• I spent two weeks in the USA (for LISA in New Orleans, and work stuff in San Francisco)
  • We (Australians) effectively have a week off between Christmas & New Years (it's our summer break in the southern hemisphere)
  • I was seriously distracted out of work hours playing Half-life Counter-strike on-line. I un-installed Counter-strike on New Year's Day in an attempt to increase productivity and improve my social life. So far, so good.... ;-)

Most of the NetBSD hacking over the last few days has been stuff like finishing off my _DIAGASSERT() project. There's a lot to go, but I've done a few of the system libraries already.

On another front, I've had my car (a metallic black Audi S3) for nearly ten months and it's due for its second service at 30,000km. I've really enjoyed driving it so far, although I expect that the next 15000 km service interval will probably take a year to get to because I'm driving a lot less that I was (due to travel and the fact that I now work from home).

26 Nov 2000 (updated 26 Nov 2000 at 06:51 UTC) »

Andrew tells me that the talk about OSDA he gave at AOSS2 yesterday seemed to be very well received. I'm sure he'll post more info when he gets near a working internet connection again.

Hopefully the broader community as a whole receives some benefit from the project, or it at least raises the awareness amongst developers of Open Source with respect to employment contracts and who actually owns the I.P. of the work.


LISA 2000 is in New Orleans this year, and Inger (my wife) & I are going Nawlins to sightsee and attend the conference, followed up by a few days visiting family, friends, and clients in the SFBA.


I've been working at getting this project ready for ajv's talk at AOSS2 on the 25th. More info will put put up on the project page once the project has been publically announced at the conference.


Back to hacking at NetBSD. I've been cleaning up installation notes for the 1.5 release, and enhancing the clarity of various section 5 man pages. Other notables:

ftp(1): added mreget, -N netrc & $NETRC support

ftpd(8): lots of features, including new ftpd.conf directives `maxfilesize' and `sanenames', various new command line options, etc. I really should finish my portable version of this (aka `lukemftpd')...


Almost finished the OSDA project that ajv alluded to a while ago. He'll be presenting it (in my absence; I have a wedding to attend) at the AOSS2 in Adelaide on November 25. We'll announce it and provide more details once it's been presented there.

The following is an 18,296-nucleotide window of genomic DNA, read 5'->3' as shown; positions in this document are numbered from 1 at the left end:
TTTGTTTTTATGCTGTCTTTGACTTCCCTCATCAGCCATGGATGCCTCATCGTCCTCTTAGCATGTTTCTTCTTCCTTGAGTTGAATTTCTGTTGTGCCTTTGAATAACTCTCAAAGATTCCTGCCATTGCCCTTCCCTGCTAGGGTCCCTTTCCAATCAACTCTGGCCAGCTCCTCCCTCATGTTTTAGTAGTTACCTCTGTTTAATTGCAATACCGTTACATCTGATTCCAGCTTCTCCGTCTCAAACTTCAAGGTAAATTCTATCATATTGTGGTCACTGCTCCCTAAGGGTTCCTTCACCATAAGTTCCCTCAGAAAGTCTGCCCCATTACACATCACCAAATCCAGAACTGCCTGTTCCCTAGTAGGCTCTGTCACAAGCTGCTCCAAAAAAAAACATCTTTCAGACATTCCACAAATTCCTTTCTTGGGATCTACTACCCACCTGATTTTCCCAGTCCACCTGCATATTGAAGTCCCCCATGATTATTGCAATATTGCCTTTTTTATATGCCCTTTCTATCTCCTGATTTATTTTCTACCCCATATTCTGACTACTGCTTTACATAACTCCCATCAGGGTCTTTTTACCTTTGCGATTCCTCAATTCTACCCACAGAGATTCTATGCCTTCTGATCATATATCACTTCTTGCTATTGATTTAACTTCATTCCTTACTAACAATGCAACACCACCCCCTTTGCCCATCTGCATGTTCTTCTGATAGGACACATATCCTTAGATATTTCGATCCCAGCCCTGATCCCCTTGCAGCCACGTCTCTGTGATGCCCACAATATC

Still trying to organise a trip to LISA in New Orleans in early December, followed up by a visit to clients and fellow NetBSD hackers in the Bay Area in the following week. Looks like IETF in San Diego is out of the question now (due to return flight availability)

I'm currently in the USA (SFBA to be more precise). I've just spent a week in BSDcon 2000, where amongst other things I filled in for a talk - NetBSD: platform for the future, and started dialogue with various FreeBSD developers and Core members on making more effort to share code between our projects without gratuitous incompatible changes.

Finally released lukemftp 1.5.

I should finish off my similar project for NetBSD's ftpd (i.e, make it portable to other systems). I did a comparison a while ago between NetBSD's ftpd(8) and wu-ftpd 2.6.0; the former offers about 90% of the functionality, and on the same platform/compiler/options, compiles to one third the size of the latter! mmm, !bloatware ;-)

11 Oct 2000 (updated 11 Oct 2000 at 06:29 UTC) »

One and a half weeks at Wasabi Systems as a paid NetBSD developer (after six months as a Systems^WSales Engineer at Network Appliance), and I still can't get the grin off the face...

I've been spending a lot of time cleaning up and updating the release notes for the upcoming NetBSD 1.5 release. Sometimes it's annoying when you have the urge to be slightly anal about these things...

Random trivia of the day; NetBSD currently supports 32 machines across 12 different CPU types, all available as part of one source tree @ Now that's portability!

We should have NetBSD 1.5_BETA1 (or RELEASE_CANDIDATE1 in other parlance) out the door in time for BSDcon next week. Or that's the theory :)